One-Truck Ponies: Owner-Ops Still Kicking
The more things change, the more they… A tired old cliché, but it’s true. That’s what I’ve concluded after spending most of the past two months engaged in a deep look at Canadian trucking from a statistical perspective. Despite all that’s happened over the last decade — and it’s a heck of a lot — some things haven’t changed at all in numerical terms.
Case in point: the role of owner-operators. Lots of people have said this guy is toast, that he’s disappearing. Certainly many of them have given up on trucking, tired of being over-regulated, tired of ever-rising costs. I hear from them all the time.
Not incidentally, their moans and groans aren’t always the same as the ones I heard them utter 20 or 30 years ago. Back then, almost all the complaints were directed at the fleets they were running for. Lousy rates and unsympathetic management, etc.
Anybody remember ITAC? The Independent Truckers Association of Canada, launched by a few very unhappy Kingsway owner-ops way back in about 1980, didn’t last very long because the unhappy majority couldn’t rein in the very militant few. Their goal was simply better rates, but the really angry ones talked about blowing up bridges if you can believe it, which didn’t sit well with the group’s founding fathers. Nor with me.
The complaining I hear today is in some ways the same as what I heard 30 years back, in that nobody makes enough money for one reason or another. Nowadays, though, the financial challenges have less to do with mileage rates than with the outrageous costs of keeping an emissions-compliant engine on the road or with the often unpaid downtime of border delays or the arbitrary restrictions of hours-of-work legislation.
It was tough being an owner-operator in 1980 and I’d say it’s even tougher now.
But back to numbers, which show that for all the hassle, all the heartache, the owner-op remains part of our foundation.
Things have always been a little different south of the border, but in Canada the owner-operator is most emphatically not disappearing. For proof of that, I have only to look at our Top 100 For-Hire Carriers survey, which we’ve been doing almost since we launched Today’s Trucking back in 1987. Data from prior to 1995 was collected differently, so I had to use that year as my starting point in creating a spreadsheet to compare things year to year.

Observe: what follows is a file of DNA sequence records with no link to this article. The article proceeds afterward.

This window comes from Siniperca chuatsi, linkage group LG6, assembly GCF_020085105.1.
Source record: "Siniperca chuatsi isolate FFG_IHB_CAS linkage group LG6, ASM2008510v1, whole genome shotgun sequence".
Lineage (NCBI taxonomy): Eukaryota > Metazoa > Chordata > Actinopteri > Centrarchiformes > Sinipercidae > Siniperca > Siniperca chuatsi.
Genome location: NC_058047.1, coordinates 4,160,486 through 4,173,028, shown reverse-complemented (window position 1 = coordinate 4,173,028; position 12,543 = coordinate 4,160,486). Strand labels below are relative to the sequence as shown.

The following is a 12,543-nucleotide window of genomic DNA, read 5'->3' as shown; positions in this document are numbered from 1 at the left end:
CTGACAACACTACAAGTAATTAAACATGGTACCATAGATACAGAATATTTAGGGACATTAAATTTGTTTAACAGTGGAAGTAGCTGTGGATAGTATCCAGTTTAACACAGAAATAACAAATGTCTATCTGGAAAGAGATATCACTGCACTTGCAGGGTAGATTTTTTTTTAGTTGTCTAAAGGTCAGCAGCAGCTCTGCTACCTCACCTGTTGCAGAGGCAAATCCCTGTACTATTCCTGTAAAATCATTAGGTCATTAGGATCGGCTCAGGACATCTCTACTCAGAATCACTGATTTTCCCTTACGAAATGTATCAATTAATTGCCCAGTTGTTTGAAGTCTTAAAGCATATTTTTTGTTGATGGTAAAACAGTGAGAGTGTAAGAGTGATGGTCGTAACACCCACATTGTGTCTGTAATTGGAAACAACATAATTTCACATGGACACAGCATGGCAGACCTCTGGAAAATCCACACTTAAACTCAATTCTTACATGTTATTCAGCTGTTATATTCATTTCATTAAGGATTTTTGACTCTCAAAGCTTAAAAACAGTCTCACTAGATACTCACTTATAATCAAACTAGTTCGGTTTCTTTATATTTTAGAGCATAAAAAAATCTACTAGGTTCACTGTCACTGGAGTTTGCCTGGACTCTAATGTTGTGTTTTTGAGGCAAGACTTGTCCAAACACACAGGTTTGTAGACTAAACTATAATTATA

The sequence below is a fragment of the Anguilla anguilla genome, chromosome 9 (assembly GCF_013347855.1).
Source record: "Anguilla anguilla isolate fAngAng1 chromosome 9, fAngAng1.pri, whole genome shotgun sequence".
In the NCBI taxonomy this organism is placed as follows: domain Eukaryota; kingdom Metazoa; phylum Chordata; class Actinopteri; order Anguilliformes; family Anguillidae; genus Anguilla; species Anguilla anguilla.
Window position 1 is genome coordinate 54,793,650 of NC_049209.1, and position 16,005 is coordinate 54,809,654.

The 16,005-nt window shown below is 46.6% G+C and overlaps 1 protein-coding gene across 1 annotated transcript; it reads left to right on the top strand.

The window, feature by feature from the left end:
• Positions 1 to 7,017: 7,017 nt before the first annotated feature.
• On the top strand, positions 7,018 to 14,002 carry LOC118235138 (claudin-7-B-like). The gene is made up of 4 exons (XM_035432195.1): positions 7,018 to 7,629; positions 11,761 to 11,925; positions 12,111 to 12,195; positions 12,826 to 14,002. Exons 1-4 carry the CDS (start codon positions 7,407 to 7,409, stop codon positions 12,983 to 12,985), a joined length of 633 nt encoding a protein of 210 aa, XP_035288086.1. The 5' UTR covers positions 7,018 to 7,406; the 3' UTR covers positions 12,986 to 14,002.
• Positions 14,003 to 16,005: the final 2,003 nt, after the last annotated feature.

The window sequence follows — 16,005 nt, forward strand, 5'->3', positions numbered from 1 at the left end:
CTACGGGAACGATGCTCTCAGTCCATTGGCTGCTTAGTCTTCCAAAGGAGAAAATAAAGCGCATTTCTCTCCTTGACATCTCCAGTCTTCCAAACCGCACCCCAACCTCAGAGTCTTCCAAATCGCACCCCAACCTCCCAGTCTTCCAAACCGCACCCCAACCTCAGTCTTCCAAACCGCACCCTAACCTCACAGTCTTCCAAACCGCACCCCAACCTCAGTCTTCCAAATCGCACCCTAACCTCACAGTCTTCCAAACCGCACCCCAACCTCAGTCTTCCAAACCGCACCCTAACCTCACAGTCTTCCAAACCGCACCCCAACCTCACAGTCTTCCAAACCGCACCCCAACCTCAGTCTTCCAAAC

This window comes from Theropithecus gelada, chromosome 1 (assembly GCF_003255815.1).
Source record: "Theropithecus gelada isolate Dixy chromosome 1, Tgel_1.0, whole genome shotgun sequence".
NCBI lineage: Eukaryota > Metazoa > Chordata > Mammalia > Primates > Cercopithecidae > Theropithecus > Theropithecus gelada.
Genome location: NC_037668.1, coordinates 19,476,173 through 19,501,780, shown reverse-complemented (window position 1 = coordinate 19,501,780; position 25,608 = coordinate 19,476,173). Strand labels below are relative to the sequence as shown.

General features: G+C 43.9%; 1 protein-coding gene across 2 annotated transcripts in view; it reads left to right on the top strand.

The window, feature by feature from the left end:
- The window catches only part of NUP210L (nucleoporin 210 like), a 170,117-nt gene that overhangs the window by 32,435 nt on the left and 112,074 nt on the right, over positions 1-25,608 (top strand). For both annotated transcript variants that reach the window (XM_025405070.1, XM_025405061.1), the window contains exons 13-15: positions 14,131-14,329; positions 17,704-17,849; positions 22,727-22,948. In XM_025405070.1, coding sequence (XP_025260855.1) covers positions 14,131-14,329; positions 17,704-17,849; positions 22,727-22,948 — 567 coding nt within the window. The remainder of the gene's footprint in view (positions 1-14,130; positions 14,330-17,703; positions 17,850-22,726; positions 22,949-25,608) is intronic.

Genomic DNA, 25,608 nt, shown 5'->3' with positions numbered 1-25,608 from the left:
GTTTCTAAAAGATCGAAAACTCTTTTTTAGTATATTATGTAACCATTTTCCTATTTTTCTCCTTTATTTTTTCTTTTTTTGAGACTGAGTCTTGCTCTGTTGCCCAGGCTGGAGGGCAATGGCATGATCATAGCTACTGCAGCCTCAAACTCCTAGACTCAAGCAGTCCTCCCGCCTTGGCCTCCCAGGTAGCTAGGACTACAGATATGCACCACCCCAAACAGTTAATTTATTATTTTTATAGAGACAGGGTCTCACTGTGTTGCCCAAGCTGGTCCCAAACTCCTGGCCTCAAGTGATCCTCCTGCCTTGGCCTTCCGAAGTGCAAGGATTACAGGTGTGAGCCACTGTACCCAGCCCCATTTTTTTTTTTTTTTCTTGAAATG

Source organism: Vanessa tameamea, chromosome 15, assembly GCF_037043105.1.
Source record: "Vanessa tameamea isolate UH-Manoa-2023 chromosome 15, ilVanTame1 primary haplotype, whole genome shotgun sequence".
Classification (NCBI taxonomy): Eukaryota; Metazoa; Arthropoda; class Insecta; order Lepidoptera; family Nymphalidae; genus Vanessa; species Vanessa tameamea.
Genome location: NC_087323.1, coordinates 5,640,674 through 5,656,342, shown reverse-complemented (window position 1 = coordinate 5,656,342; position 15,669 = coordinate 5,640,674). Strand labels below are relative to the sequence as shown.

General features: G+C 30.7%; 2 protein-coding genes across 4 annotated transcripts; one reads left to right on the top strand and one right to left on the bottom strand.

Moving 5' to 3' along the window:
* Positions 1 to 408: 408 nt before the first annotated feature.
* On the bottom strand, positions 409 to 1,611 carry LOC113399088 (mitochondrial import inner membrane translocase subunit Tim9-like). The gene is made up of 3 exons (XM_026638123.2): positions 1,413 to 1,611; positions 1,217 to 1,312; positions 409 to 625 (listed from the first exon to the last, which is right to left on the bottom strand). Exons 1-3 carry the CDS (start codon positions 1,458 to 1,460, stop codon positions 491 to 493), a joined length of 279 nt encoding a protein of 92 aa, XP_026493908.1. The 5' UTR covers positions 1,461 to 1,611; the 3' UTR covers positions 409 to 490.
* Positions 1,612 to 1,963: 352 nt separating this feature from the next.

And guess what? In 1995 the percentage of owner-operators in a Top 100 fleet’s entire workforce was 20.5 on average. In 2012? A fraction higher at 20.6 percent.
Yes, that ratio has had some ups and downs, pretty much in line with the state of the trucking economy. When things are rough and freight’s scarce, the owner-op count goes down as managers downsize their fleets and protect full-time-employee driving jobs. And when the industry rebounds and capacity is required quickly, that’s accomplished by way of contracting with guys who have a tractor and maybe a trailer that they can bring to the party right away.
In 2010, for example, only 15.9 percent of a Top 100 fleet’s employee count was made up of owner-ops, down from 18.7 percent the year before. With the survey being done in January and February, that reflects the lousy year we all suffered in 2009. Things looked better through ’010 but fleets, broadly speaking, weren’t in a truck-buying mood (new emissions rules for 2010 engines helped on that front) so the owner-operator count rose to 17.1 percent in 2011 and had climbed back to 20.6 percent at the start of this year.
The highest ratio over the years? That was 22.7 percent in 1999, while the 2010 figure was the lowest in the last 17 years. The count stayed in the high teens from 2007 through 2011 but seems now to be on the rise again.
Numbers don’t tell the whole tale, of course. While their role in the industry may be the same, today’s owner-operator contingent is different than the one I encountered way back when. In some parts of the country he’s not necessarily a white guy off the farm, for example, as was once almost guaranteed. Nor is he bound to be a guy who might otherwise be working the fishery or the forest. Chances are pretty good that he’s a career-switcher who was previously selling insurance in Bosnia or teaching in India.
If he’s home-grown, as it were, maybe he used to be an Air Canada pilot or an ambulance driver. I know owner-ops who fit all those definitions.
What unites them all is an independent spirit. And that will never change.
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